The statistics on financial exclusion in India provides a very depressing picture. Out of over 600,000 rural habitations in the country,only about 30,000 or just 5% have a commercial bank branch. Just about 40 per cent of the population across the country have bank accounts and this ratio is much lower in the north-eastern part of the country. The proportion of people having any kind of life insurance cover is as low as 10 per cent,and the proportion having non-life insurance is an abysmally low 0.6 per cent. People having debit cards comprise only 13 per cent and those having credit cards a marginal 2 per cent. However staggering these figures may seem, they still convey only part of the extent of financial exclusion in India.
Out of the total number of saving bank accounts the vast majority are dormant. Status of active ‘no frill accounts’ is altogether alarming. All across India, less than 10% of the ‘no frill accounts’ are active. In the absence of financial literacy, very few conduct banking transactions and even few receive credit from formal financing channels. Millions of people across the country are thereby denied the opportunity to increase their earning capacity and entrepreneurial talent and continue to struggle with their limited resources.
Things are changing in the country. 15 years ago, nobody would have thought that big corporates like ‘Novelis’, ’Arcelor’, ’Jaguar Land Rover’, ‘Corus’ will be taken over by Indian entrepreneurs. The world has also seen how the population explosion became a blessing in disguise and has now been transformed into the great Indian domestic consumption story.
Financial Inclusion and Economic Development
The world as also seen how the so called weak banks and financial institution of India came triumphant during recession of 2008. The way some of the things happen here are like miracles. Despite policy constraints, poverty traveling side by side to growth, handicraft happening side by side with technology and many more.The Indian growth story is being increasingly felt and admired with each passing year.
Poverty levels are declining and are bound to decline further. With this households will have greater levels of incomes and at the same time the number of first time savers, consumers and entrepreneurs are bound to increase. This segment will require easy access to formal financial systems to get into the banking habit. Banks need to innovate and devise newer methods to absorb such customers into their fold as these new prospective customers will turn into commercially viable customers. That is to say that the supply side should take the initiatives.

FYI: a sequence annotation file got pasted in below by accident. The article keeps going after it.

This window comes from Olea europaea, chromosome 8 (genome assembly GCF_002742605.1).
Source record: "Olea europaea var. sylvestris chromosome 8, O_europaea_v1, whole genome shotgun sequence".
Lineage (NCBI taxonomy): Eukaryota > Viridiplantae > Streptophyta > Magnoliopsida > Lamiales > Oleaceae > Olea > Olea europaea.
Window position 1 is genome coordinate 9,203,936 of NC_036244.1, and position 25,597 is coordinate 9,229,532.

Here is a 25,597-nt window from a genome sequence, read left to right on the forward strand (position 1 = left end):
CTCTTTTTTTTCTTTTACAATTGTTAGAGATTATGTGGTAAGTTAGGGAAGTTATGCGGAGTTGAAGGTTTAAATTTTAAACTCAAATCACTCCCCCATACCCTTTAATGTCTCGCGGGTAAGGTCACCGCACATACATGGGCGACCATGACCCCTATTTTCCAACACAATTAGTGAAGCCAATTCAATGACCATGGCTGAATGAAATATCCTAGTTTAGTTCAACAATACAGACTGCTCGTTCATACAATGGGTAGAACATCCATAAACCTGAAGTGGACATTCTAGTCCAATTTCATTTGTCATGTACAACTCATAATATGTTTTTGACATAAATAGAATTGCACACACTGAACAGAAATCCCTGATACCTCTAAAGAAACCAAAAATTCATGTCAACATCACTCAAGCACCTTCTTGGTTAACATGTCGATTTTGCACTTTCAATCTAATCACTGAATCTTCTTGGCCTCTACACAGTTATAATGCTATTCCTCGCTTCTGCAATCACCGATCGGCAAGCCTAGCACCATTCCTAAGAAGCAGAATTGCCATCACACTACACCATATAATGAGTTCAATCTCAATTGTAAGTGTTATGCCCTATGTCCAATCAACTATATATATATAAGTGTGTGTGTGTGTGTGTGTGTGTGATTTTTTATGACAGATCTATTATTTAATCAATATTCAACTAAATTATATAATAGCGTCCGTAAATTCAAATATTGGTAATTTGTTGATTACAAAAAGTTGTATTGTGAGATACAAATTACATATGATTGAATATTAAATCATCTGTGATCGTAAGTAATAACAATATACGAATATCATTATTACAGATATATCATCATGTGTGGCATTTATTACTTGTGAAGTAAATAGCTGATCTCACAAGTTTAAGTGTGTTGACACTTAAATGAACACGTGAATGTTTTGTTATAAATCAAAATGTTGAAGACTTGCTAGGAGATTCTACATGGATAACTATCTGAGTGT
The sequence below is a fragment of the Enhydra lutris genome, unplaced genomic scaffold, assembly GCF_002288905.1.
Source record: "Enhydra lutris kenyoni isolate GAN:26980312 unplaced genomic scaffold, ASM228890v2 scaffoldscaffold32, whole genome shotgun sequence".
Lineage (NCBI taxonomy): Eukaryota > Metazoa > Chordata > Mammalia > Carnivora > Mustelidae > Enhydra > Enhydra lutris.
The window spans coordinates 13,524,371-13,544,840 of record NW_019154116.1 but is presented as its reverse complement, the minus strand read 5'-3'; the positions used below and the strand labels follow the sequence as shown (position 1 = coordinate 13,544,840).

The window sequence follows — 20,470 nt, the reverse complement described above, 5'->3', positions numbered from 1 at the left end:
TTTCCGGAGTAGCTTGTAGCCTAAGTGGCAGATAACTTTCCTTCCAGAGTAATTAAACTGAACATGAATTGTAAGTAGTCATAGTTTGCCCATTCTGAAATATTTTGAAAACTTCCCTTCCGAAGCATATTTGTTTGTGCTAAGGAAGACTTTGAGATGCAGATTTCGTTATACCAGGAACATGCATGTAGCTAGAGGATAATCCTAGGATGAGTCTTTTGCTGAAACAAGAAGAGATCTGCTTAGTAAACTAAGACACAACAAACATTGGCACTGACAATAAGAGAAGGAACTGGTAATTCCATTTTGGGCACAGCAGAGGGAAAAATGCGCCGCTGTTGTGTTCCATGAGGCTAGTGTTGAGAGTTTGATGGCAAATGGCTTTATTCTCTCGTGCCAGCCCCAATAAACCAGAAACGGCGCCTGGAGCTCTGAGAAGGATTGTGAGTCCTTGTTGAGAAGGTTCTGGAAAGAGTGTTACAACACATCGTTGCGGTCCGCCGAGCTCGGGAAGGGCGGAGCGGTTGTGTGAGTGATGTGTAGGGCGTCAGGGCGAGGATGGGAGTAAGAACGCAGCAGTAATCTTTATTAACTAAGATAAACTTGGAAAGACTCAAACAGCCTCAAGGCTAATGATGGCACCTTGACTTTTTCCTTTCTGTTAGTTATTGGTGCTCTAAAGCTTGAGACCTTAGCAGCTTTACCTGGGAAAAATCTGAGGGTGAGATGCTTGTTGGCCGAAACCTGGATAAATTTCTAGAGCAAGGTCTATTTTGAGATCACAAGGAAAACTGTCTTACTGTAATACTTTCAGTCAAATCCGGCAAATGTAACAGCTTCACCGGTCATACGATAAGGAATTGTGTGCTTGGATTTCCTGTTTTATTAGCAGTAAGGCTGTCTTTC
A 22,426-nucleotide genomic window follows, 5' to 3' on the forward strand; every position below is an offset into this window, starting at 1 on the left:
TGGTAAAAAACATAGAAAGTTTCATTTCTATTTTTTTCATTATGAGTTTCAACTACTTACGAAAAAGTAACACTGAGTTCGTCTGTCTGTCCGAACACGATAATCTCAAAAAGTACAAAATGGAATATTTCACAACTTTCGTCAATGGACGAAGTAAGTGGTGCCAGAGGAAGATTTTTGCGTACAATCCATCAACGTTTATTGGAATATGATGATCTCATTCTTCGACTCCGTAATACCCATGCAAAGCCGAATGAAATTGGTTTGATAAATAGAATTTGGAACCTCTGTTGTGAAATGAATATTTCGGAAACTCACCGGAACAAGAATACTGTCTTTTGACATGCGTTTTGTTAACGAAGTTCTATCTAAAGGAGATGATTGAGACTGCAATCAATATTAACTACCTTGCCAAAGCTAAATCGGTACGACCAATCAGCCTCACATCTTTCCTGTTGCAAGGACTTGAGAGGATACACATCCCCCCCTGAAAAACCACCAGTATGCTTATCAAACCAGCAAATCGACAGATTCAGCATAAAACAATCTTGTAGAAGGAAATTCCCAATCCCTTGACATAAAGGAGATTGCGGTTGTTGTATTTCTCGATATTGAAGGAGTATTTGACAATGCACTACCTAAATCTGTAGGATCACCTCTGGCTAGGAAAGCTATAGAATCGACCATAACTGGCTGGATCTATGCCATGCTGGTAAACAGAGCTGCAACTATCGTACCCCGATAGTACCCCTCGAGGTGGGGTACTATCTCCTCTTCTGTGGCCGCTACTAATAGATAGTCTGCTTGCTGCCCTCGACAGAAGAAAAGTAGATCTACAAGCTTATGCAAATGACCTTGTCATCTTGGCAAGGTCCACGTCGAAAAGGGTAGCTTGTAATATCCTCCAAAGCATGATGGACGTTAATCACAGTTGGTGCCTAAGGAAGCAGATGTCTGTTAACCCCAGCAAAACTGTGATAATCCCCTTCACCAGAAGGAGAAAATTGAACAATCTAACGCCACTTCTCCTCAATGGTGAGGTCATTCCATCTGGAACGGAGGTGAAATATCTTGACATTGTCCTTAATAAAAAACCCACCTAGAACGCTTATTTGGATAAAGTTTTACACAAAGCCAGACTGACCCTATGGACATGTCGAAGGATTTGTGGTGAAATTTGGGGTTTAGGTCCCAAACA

These are early times for micro credit, MFI’s and the self help group movements in India. Though they are gathering momentum, they still need support to spread to the length and breadth of India and to penetrate to different parts of India. If their greed remains under control, they will be able to successfully replace moneylenders (who are more harmful).
Businesses facilitators and correspondents have grown in numbers but to achieve desired level of financial inclusion, more innovations are needed. New entrants to the banking system perhaps need ‘home delivery ‘ or ‘near home delivery’ rather than stepping into the branches.
With increasing liberalization and higher economic growth, the role of the banking sector is poised to attain greater heights in India. The banks need to mobilize resources from a wider customer base and extend credit to business activities not financed by banks till now.
Increasing commercialization of agriculture and rural activities is bound to result in to cycle of higher income, higher consumption, higher savings and higher investment resulting into higher income. Growth is changing the face of rural as well as of urban India. Financial inclusion will strengthen financial deepening and provide resources to the banks to expand credit delivery. Thus financial inclusion is cause as well as outcome of economic development.